Climate change has become impossible to ignore. For some time it has a nebulous concept, hard to quantify and hard to feel. Humans tend not to be great at believing things they can't feel or experience. There are many exceptions to this of course - faith and religion being two of the largest - but I would maintain that if humans can't see it, they won't believe it. With respect to environmental matters, many humans cannot see the dire impacts we are inflicting upon the planet. For most, rising sea levels that swallow islands in the South Pacific are only stories; they have no immediate impact on one's life and therefore are inconsequential.
But climate change is just the tip of the rapidly melting environmental iceberg. Environmental and ecological concerns present many of the greatest moral questions of this era. Environmental degradation and climate change are inextricably bound to people's ability to safely access food and water. We can see this in the Southwestern United States, currently experiencing Dust Bowl levels of drought. But the effects are even more pronounced in the Global South. Paraphrasing 350.org founder and climate activist Bill McKibben, who recently gave a sermon at Riverside Church in New York City: the climate change induced drought of the American midlands pushed grain prices up 30 percent last summer. A 30 percent increase does little to the average American who may see the price of Corn Flakes go up a few cents. But to a person in Haiti, a 30 percent increase in price is the difference between having food on the table and not.
Ensuring that food gets to mouth is a moral issue, just as it is a moral issue to ensure that people have access to clean drinking water. It's too easy to avoid this problem. By and large we excuse ourselves of wrongdoing. We refuse to recognize our complicity in the systems that lead to man-made climate change and environmental degradation. We fail to acknowledge our own complicity in these systems of climate change and environmental degradation, and if we do, we often acquiesce to the systems that exist rather than exercising the agency we possess to change the status quo.
Since this blog is aimed toward a religious audience I'll say that I'm not expecting people of faith to all be members of environmental organizations. However, I do think that there should be more of an uproar about the flagrant degradation of the planet God gave us to take care of (the "stewardship" of Abrahamic religions). How can we say that we love our neighbor when we daily partake habits of consumption that destroy the very land upon which our neighbor live?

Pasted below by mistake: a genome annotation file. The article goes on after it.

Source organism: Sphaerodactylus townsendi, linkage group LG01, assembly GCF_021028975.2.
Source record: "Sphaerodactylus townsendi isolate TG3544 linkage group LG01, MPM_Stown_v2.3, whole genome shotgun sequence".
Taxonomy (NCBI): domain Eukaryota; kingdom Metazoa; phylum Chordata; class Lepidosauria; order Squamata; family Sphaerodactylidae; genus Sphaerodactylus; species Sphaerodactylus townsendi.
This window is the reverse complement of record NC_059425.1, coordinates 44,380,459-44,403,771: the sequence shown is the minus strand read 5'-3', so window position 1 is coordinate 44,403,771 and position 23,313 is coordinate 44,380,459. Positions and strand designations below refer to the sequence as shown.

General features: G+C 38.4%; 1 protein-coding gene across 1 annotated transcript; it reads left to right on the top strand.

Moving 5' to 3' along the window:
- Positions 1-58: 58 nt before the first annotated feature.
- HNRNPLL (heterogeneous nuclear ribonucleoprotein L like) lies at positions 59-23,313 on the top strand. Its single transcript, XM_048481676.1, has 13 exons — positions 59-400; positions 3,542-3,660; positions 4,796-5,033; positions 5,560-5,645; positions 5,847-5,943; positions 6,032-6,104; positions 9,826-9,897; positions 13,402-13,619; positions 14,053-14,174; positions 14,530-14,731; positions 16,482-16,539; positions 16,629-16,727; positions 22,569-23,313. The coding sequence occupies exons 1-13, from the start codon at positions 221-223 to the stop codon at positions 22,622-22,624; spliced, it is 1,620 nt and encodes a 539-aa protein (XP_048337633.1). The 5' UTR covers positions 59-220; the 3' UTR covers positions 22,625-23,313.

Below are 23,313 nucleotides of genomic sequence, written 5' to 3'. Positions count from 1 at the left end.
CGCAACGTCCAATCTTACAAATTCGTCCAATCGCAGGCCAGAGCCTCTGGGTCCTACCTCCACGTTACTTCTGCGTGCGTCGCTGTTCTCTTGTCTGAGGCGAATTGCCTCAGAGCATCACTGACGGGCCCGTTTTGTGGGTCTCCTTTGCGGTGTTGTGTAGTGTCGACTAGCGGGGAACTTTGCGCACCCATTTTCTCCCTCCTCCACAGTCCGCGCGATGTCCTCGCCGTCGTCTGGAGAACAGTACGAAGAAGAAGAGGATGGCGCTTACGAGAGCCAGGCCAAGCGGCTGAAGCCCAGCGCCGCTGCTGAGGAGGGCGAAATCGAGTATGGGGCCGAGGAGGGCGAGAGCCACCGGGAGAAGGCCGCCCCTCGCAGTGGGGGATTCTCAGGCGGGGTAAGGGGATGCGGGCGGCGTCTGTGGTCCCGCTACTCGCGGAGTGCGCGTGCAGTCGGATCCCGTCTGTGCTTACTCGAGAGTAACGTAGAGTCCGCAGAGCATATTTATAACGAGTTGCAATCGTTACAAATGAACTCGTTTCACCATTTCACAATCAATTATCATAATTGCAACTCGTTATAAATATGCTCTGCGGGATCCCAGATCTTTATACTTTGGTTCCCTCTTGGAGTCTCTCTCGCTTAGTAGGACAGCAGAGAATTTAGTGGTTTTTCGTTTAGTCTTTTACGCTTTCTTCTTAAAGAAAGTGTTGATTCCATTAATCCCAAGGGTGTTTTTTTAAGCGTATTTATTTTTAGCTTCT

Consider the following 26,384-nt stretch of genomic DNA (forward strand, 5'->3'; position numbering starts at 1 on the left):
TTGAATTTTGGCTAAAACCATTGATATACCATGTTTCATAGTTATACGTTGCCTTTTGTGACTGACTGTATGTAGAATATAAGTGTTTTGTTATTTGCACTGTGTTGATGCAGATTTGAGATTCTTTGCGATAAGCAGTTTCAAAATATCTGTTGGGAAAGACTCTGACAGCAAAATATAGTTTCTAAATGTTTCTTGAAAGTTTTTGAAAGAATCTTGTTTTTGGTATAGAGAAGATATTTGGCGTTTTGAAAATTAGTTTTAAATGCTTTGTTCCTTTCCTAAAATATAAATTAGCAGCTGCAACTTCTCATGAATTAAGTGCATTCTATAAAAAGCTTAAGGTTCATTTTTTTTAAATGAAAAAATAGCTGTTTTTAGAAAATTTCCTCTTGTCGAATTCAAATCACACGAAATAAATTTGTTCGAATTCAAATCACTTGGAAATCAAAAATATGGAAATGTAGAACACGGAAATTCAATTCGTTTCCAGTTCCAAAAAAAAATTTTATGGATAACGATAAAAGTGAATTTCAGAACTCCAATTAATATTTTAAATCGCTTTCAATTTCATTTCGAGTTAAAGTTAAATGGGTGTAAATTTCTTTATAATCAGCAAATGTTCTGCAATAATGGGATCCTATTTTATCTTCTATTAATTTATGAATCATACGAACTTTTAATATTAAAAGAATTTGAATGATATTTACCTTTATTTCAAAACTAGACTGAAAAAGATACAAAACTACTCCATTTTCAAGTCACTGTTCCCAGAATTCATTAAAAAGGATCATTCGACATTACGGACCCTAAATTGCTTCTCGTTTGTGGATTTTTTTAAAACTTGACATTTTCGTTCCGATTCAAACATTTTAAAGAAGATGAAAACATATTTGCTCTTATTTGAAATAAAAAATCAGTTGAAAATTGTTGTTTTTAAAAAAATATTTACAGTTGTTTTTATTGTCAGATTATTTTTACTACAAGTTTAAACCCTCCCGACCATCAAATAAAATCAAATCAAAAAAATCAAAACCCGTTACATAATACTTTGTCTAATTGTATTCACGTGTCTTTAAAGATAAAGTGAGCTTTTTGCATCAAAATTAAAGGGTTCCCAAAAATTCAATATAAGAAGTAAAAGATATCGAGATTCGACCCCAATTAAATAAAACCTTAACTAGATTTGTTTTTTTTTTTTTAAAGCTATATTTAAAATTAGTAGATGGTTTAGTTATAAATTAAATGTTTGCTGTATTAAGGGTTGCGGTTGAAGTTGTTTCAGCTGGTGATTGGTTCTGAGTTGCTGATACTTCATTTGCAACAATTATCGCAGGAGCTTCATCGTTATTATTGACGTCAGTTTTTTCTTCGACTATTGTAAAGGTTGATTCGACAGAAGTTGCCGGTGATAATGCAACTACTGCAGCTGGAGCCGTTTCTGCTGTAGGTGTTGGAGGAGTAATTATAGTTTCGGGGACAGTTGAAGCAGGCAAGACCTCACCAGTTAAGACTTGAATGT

We seem ready to disassociate land from neighbor, yet our neighbors form the land that they live on. We seem ready to forget that we are inextricably bound to the environment and the people around us. We are ready to assume that we live on an island and that our actions, or the actions of others, somehow will not affect our ability to live well. It's a questionable position to hold considering our global economy. It's a questionable position to hold considering that the device I'm writing this article on (and you're reading it on) came from a factory in China with minerals (presumably) strip-mined from neo-colonized Africa.
Environmental issues are part and parcel of the myriad social problems and human rights violations we face today. Mountain top removal, coal plants, fracking, toxic waste depositories...tragedies that often take place in communities that are forgotten about. Environmental disaster typically strikes the hardest in areas of the world where the voice of protest is represented the least. It happens in faraway China, beyond the prying eyes of environmental activists. It happens with mountain removal in economically depressed Appalachia, a region unfairly written off by many Americans. It happens with toxic waste sites being located in poor minority communities across the United States. It happens with deforestation in the Amazon where the primary population is indigenous, poor, and largely forgotten to history.
But because they are forgotten does not mean that they do not exist. Sadly these have become tired tropes, mantras that have turned into vague murmurs easily (and readily) lost amidst the calamitous demands of life. We can disassociate ourselves from the moral imperatives that climate change and environmental degradation present because they are often hidden from the public eye of Americans.
With President Obama's speech on Tuesday, though, climate change and environmental degradation are moving from the corners of public discourse into the center stage. Now it is time for the public to respond and to recognize the environmental and moral imperatives climate change presents to us. We can hope and believe that someone somewhere will stop the change. But the fact of the matter is that in order to assuage the effects of a changing planet, the change begins with us.